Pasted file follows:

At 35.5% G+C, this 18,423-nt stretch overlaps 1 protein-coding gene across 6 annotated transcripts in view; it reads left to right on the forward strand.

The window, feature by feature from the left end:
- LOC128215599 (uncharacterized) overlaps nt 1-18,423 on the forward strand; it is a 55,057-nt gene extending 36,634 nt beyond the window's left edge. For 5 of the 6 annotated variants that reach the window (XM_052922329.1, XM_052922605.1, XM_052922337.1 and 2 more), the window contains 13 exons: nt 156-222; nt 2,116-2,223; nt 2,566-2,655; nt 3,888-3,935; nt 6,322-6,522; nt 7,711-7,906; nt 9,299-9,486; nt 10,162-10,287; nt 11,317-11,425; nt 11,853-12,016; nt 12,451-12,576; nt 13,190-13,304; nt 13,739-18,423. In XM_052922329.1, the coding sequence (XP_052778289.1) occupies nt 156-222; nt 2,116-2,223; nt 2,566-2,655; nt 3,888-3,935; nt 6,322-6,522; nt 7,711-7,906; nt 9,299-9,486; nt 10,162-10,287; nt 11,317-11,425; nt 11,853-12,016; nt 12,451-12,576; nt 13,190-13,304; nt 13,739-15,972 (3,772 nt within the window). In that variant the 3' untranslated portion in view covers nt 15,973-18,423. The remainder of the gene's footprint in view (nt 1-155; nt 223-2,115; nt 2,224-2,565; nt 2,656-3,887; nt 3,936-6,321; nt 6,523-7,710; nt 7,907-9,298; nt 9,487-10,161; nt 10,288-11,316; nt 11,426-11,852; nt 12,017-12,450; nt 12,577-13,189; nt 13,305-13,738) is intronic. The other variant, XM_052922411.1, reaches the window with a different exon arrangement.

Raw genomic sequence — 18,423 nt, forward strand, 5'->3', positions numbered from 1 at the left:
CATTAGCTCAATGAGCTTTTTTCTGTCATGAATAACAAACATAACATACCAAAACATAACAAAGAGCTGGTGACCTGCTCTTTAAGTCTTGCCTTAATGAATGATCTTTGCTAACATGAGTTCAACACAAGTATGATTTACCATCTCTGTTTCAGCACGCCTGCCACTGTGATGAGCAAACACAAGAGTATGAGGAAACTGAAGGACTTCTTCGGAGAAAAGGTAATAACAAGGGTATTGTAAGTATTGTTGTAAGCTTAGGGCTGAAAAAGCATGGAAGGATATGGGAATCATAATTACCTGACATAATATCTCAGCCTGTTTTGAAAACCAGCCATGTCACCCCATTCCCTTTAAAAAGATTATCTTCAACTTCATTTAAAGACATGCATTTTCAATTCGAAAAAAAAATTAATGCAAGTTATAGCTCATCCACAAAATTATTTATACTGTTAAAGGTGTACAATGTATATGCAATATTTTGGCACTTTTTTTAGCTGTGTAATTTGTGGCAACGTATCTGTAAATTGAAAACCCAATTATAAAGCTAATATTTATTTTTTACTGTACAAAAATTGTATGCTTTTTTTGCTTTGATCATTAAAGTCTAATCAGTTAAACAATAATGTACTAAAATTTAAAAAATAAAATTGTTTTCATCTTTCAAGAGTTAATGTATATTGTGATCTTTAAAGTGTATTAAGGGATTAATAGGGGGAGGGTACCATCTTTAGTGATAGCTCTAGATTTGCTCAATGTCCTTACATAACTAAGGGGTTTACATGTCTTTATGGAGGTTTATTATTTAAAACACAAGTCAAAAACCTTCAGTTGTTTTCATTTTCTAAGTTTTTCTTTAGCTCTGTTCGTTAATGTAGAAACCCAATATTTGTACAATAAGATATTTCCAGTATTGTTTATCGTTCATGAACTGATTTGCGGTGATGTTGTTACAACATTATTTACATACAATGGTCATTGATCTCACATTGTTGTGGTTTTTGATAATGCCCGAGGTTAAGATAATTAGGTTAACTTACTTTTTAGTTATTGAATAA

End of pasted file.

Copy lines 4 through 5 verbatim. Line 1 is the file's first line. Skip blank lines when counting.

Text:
Raw genomic sequence — 18,423 nt, forward strand, 5'->3', positions numbered from 1 at the left:
CATTAGCTCAATGAGCTTTTTTCTGTCATGAATAACAAACATAACATACCAAAACATAACAAAGAGCTGGTGACCTGCTCTTTAAGTCTTGCCTTAATGAATGATCTTTGCTAACATGAGTTCAACACAAGTATGATTTACCATCTCTGTTTCAGCACGCCTGCCACTGTGATGAGCAAACACAAGAGTATGAGGAAACTGAAGGACTTCTTCGGAGAAAAGGTAATAACAAGGGTATTGTAAGTATTGTTGTAAGCTTAGGGCTGAAAAAGCATGGAAGGATATGGGAATCATAATTACCTGACATAATATCTCAGCCTGTTTTGAAAACCAGCCATGTCACCCCATTCCCTTTAAAAAGATTATCTTCAACTTCATTTAAAGACATGCATTTTCAATTCGAAAAAAAAATTAATGCAAGTTATAGCTCATCCACAAAATTATTTATACTGTTAAAGGTGTACAATGTATATGCAATATTTTGGCACTTTTTTTAGCTGTGTAATTTGTGGCAACGTATCTGTAAATTGAAAACCCAATTATAAAGCTAATATTTATTTTTTACTGTACAAAAATTGTATGCTTTTTTTGCTTTGATCATTAAAGTCTAATCAGTTAAACAATAATGTACTAAAATTTAAAAAATAAAATTGTTTTCATCTTTCAAGAGTTAATGTATATTGTGATCTTTAAAGTGTATTAAGGGATTAATAGGGGGAGGGTACCATCTTTAGTGATAGCTCTAGATTTGCTCAATGTCCTTACATAACTAAGGGGTTTACATGTCTTTATGGAGGTTTATTATTTAAAACACAAGTCAAAAACCTTCAGTTGTTTTCATTTTCTAAGTTTTTCTTTAGCTCTGTTCGTTAATGTAGAAACCCAATATTTGTACAATAAGATATTTCCAGTATTGTTTATCGTTCATGAACTGATTTGCGGTGATGTTGTTACAACATTATTTACATACAATGGTCATTGATCTCACATTGTTGTGGTTTTTGATAATGCCCGAGGTTAAGATAATTAGGTTAACTTACTTTTTAGTTATTGAATAA